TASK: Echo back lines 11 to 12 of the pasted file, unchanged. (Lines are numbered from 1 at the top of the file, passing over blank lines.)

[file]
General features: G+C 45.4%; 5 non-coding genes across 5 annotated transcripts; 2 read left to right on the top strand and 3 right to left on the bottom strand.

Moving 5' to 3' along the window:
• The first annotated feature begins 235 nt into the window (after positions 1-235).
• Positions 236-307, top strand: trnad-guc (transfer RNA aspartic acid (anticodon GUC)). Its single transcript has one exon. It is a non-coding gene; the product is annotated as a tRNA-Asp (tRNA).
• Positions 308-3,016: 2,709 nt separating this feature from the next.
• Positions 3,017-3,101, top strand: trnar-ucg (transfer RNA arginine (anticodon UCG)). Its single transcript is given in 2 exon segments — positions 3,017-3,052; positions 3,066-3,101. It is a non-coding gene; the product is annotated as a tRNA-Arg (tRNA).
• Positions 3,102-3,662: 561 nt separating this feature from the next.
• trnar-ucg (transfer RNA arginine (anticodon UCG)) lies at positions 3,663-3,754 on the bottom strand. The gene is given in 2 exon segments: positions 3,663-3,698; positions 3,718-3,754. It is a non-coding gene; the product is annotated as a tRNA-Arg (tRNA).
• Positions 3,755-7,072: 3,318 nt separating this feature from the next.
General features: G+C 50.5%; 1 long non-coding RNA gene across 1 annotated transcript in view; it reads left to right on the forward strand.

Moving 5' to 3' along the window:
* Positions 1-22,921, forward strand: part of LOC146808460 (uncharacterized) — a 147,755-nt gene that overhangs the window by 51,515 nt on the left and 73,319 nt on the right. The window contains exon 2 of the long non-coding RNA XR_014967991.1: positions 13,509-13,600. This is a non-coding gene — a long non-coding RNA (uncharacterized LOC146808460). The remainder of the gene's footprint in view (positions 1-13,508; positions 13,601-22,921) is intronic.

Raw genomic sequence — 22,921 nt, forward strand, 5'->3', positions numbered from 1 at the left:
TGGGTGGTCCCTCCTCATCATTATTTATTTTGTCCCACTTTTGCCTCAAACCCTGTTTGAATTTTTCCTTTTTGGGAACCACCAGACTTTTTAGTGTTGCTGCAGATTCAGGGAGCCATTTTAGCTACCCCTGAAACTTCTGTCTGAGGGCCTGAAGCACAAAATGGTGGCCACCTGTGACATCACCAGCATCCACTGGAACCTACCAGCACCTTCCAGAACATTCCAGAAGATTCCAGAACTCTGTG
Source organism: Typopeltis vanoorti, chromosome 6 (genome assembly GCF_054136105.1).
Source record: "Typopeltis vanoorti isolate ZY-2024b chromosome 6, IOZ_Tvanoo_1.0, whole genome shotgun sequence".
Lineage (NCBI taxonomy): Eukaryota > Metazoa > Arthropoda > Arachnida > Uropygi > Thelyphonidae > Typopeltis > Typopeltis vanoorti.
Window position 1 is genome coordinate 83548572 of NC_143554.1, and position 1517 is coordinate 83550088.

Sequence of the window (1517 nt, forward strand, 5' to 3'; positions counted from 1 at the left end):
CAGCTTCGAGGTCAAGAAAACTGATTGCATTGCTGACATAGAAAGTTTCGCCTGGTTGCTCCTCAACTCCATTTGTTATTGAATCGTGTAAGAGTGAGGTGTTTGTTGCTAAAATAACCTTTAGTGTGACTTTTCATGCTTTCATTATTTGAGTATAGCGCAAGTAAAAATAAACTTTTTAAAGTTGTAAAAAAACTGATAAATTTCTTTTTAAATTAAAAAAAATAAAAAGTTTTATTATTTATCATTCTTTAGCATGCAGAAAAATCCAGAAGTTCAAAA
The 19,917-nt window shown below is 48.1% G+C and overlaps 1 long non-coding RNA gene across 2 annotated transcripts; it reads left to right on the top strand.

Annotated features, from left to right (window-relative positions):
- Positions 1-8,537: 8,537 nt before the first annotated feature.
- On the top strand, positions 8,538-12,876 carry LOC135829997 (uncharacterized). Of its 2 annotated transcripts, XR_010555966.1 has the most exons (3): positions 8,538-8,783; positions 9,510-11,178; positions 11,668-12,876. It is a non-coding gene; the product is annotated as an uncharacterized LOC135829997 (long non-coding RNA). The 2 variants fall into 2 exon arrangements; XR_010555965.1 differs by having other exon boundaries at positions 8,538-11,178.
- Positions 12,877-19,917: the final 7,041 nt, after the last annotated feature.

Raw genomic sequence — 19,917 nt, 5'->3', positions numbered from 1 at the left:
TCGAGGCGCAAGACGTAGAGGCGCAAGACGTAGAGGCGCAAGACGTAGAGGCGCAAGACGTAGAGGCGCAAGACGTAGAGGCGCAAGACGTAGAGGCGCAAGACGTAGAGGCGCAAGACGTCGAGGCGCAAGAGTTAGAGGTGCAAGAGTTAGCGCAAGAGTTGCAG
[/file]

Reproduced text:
Moving 5' to 3' along the window:
* Positions 1-22,921, forward strand: part of LOC146808460 (uncharacterized) — a 147,755-nt gene that overhangs the window by 51,515 nt on the left and 73,319 nt on the right. The window contains exon 2 of the long non-coding RNA XR_014967991.1: positions 13,509-13,600. This is a non-coding gene — a long non-coding RNA (uncharacterized LOC146808460). The remainder of the gene's footprint in view (positions 1-13,508; positions 13,601-22,921) is intronic.